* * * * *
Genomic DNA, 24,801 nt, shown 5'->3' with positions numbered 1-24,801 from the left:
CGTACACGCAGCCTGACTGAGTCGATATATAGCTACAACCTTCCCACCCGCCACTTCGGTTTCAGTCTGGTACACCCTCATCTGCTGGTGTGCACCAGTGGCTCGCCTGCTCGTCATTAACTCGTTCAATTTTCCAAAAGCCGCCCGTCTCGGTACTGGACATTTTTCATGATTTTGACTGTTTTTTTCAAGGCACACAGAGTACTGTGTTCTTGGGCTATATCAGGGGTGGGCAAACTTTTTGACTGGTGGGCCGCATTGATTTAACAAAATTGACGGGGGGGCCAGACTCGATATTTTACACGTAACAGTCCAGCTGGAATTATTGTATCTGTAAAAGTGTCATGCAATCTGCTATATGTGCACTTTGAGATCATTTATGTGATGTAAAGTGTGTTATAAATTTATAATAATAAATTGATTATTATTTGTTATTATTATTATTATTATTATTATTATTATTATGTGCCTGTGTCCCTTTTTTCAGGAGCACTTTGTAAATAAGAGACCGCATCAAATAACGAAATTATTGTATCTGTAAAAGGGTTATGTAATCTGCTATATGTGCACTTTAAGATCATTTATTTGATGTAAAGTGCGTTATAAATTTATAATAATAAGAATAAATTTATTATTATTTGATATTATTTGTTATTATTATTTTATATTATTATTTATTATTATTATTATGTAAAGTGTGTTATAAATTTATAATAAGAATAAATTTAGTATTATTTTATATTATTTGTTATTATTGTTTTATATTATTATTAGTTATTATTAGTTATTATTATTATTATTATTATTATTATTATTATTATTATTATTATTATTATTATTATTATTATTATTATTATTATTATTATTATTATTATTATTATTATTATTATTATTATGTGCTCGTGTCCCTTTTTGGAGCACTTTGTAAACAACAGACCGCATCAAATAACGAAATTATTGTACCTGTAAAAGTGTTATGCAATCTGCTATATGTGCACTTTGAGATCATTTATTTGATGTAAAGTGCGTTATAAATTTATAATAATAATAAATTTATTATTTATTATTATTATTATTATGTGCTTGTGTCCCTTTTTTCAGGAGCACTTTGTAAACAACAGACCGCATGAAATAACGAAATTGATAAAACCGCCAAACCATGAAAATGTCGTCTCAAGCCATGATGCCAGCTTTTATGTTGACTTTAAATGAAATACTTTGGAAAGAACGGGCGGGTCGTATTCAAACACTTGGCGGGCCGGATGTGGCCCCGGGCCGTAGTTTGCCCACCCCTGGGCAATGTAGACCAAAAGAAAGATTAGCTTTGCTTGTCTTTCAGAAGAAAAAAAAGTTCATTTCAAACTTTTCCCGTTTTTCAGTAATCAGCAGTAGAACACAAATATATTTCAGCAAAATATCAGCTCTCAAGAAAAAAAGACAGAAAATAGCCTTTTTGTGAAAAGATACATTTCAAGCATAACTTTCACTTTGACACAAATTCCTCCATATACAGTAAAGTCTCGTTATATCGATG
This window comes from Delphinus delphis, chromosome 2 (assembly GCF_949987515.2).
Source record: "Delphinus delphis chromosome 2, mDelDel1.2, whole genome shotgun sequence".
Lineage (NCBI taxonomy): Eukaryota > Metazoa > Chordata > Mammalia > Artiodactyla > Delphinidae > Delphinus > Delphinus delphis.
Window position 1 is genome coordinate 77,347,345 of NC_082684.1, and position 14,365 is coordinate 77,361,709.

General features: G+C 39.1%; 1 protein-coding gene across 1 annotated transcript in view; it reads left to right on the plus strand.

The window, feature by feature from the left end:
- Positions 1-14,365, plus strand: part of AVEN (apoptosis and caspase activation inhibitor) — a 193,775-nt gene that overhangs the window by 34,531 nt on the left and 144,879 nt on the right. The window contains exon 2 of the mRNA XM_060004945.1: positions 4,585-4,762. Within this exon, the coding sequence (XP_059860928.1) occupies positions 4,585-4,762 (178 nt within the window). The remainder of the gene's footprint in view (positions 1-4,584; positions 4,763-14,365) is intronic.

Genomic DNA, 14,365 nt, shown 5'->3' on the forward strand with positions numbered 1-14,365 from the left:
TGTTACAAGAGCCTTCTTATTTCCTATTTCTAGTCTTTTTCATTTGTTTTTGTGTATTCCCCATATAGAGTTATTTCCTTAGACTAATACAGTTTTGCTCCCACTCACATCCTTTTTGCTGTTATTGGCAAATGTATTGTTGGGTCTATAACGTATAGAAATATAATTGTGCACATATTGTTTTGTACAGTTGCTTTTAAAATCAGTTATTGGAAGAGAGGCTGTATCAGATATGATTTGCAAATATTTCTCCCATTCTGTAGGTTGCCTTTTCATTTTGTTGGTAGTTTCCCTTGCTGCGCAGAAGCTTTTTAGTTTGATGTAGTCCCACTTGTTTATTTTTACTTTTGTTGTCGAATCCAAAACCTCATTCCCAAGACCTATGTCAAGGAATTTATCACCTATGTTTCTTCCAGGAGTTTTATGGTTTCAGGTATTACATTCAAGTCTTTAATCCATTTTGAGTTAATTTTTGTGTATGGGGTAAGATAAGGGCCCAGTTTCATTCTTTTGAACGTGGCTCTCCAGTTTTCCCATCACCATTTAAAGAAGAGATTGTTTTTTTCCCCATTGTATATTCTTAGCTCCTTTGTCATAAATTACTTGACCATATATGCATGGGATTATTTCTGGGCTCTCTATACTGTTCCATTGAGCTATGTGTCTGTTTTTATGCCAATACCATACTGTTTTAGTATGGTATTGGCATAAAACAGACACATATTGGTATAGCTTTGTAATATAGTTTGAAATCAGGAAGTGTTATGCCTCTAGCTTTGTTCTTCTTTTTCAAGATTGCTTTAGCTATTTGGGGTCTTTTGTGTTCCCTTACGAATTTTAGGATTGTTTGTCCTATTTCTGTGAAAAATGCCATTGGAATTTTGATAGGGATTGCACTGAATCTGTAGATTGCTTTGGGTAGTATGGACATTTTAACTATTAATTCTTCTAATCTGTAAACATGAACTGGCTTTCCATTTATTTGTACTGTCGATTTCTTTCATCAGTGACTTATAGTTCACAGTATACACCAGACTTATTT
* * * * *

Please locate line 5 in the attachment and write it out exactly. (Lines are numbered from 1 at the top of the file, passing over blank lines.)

Lineage (NCBI taxonomy): Eukaryota > Metazoa > Chordata > Mammalia > Artiodactyla > Delphinidae > Delphinus > Delphinus delphis.